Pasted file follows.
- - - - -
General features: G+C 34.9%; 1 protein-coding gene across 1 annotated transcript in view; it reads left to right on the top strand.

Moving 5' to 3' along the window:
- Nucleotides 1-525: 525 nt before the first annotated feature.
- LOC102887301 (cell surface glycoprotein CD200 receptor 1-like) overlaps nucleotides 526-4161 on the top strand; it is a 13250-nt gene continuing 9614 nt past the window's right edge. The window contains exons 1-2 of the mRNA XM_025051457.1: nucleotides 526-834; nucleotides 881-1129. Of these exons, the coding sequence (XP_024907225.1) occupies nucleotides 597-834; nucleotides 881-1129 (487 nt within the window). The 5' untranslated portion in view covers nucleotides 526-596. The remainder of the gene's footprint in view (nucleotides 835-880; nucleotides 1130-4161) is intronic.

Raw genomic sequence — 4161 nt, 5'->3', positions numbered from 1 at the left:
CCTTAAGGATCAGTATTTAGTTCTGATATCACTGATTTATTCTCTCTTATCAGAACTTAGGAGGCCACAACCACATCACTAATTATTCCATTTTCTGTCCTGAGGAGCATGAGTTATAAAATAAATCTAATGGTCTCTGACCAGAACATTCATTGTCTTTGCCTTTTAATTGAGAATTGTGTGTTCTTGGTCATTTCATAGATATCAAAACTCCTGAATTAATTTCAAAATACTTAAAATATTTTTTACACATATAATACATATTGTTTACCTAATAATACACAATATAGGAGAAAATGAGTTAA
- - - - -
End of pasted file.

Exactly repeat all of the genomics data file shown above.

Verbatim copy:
General features: G+C 34.9%; 1 protein-coding gene across 1 annotated transcript in view; it reads left to right on the top strand.

Moving 5' to 3' along the window:
- Nucleotides 1-525: 525 nt before the first annotated feature.
- LOC102887301 (cell surface glycoprotein CD200 receptor 1-like) overlaps nucleotides 526-4161 on the top strand; it is a 13250-nt gene continuing 9614 nt past the window's right edge. The window contains exons 1-2 of the mRNA XM_025051457.1: nucleotides 526-834; nucleotides 881-1129. Of these exons, the coding sequence (XP_024907225.1) occupies nucleotides 597-834; nucleotides 881-1129 (487 nt within the window). The 5' untranslated portion in view covers nucleotides 526-596. The remainder of the gene's footprint in view (nucleotides 835-880; nucleotides 1130-4161) is intronic.

Raw genomic sequence — 4161 nt, 5'->3', positions numbered from 1 at the left:
CCTTAAGGATCAGTATTTAGTTCTGATATCACTGATTTATTCTCTCTTATCAGAACTTAGGAGGCCACAACCACATCACTAATTATTCCATTTTCTGTCCTGAGGAGCATGAGTTATAAAATAAATCTAATGGTCTCTGACCAGAACATTCATTGTCTTTGCCTTTTAATTGAGAATTGTGTGTTCTTGGTCATTTCATAGATATCAAAACTCCTGAATTAATTTCAAAATACTTAAAATATTTTTTACACATATAATACATATTGTTTACCTAATAATACACAATATAGGAGAAAATGAGTTAA